What I can also share is the Custom Dashboard I created and am using (in part) to measure the effectiveness and generate recommendations to further my schools goals. This isn’t proprietary information, it isn’t a silver bullet to anything problem (despite being one of 13,000+ Solutions in the GA Solutions Gallery), but for those who want to look beyond the “what is the number” to the “how did we get to this number and how to we increase it”, I think it’s a good starting spot.

I always love feedback. Please let me know if you see anything that you think would be a helpful addition or change.

Best,

Geoff

 

Video Marketing – What Private Schools need to learn from Higher Ed

It has been a hectic year but I’d like to share this article published in blog format by CASE and in full by NAIS’ Independent School Magazine. Although educational institutions are, in large part, slower to change than the private sector, I think many schools are doing their diligence and investing in video marketing. With our website up and running I know I’ll be focusing more on video in the new year.

Why Schools Should Invest in Video Marketing
Independent School Magazine (Fall 2014)

Why Independent Schools Should Invest in Video Marketing
CASE Blog (Winter 2014)

Improving the User Experience (friendscentral.org)

Serving as my school’s Digital and Social Media Specialist, my tasks can vary from week to week but my ultimate goal is “enhancing both internal and external marketing efforts.” A major part of that is tell the Friends’ Central story in such a way that results in increased affinity towards and interest in the school. In addition to increasing interest and affinity, a crucial part of my job is ensuring that as many people as possible who are interested complete an inquiry (and do not bounce, or get discouraged/lose interest partway and abandon the process).

The responsibility for ensuring the User Experience on our website is a positive and efficient one is inherent in these lines of my job responsibilities below but is larger than the sum of its parts.

• Manage website- content generation and oversight
• Serve as the main contact for our school community on website management issues
• Monitor website usage, trends, and analytics and work to develop strategies for optimization

I’m happy to work on such a great team and am energized by our ongoing commitment to providing the best experience to our users (current families, faculty, staff, prospective families, alumni, and friends).

After reading Steve Krug’s “Don’t Make Me Think! A Common Sense Approach to Web and Mobile Usability“, I began sharing and implementing ideas about how we can improve our website based on a few principles, or as Krug refers to them, “Facts of Life”.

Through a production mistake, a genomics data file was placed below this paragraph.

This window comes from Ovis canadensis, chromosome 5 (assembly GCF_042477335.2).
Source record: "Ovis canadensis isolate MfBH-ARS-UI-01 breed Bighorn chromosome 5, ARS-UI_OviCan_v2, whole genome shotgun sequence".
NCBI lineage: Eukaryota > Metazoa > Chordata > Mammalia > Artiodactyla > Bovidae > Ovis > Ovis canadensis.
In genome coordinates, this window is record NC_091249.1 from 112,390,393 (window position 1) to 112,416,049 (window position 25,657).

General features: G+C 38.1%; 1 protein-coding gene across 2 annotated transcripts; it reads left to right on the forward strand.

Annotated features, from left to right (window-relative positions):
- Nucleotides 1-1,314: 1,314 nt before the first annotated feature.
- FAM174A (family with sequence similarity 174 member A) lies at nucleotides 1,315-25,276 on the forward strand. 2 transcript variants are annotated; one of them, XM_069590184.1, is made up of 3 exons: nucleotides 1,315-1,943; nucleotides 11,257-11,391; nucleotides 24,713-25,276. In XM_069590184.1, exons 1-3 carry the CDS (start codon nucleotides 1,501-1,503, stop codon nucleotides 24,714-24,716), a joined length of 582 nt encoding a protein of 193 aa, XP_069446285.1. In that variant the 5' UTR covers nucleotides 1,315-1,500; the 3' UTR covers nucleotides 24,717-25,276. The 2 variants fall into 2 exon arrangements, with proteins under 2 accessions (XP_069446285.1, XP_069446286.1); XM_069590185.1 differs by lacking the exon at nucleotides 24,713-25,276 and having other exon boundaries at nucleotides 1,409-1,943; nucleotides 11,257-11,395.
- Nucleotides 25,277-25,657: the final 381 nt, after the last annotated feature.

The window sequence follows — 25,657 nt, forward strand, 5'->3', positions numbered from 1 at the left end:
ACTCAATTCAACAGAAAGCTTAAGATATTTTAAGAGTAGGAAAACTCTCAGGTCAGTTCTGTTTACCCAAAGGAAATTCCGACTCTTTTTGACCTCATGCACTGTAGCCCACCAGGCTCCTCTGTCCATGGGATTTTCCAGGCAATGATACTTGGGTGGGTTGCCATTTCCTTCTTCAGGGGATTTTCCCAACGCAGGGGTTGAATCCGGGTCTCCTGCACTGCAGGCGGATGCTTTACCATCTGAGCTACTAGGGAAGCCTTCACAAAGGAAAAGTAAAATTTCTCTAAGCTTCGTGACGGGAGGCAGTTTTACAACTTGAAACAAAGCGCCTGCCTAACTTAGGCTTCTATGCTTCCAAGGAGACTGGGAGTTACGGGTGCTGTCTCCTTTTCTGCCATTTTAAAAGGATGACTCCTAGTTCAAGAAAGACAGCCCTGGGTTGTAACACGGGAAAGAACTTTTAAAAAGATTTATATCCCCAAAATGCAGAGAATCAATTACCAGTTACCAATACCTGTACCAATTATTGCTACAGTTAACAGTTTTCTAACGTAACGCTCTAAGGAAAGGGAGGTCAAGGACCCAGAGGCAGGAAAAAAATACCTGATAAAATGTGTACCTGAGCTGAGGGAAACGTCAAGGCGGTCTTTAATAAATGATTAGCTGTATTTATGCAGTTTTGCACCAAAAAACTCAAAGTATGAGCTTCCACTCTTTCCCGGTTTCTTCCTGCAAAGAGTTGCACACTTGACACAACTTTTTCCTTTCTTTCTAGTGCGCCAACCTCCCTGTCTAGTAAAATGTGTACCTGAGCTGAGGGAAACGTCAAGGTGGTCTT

1. We don’t read pages. We scan them.
2. We don’t make optimal choices. We satisfice.
3. We don’t figure out how things work. We muddle through.

Organizing a website informed how people actually use websites leads to happier users, a more functional website, and a lower goal abandonment rate (about which I’ll write more in the future)

With this in mind, I’d like to share just one of the many changes we’ve made. Making changes to high-traffic and mission-critical pages like these takes discussion with and buy-in from key stakeholders and this change was no exception. I believe this improvement makes expressing interest in FCS and creating an account to apply much more straightforward. I hope that you agree and that the experience of our users (which can be understood through analytics) confirms this belief.

Formerly, our links led to the same page, neither of which was an Online Inquiry nor an Online Application.

Screen Shot 2014-12-19 at 1.19.09 PM

The apply page used to present two options which gave led some to the incorrect assumption that at either stage there was a choice as two which button to push at which stage in the process.

Our new approach follows Steve Krug’s advice and doesn’t make people think.

admission home page

Our new main admission page presents an unambiguous choice. The inquire button leads to an inquiry form whereas the “Apply” leads to our “Apply” page with information about the process.

admission apply page

Our “Apply” page is likewise improved, with clear directions for those who want to apply. If one doesn’t have an account, they must create one. If they have an account, the natural step is to log in. The abridged directions at left are not required reading to make the correct choice.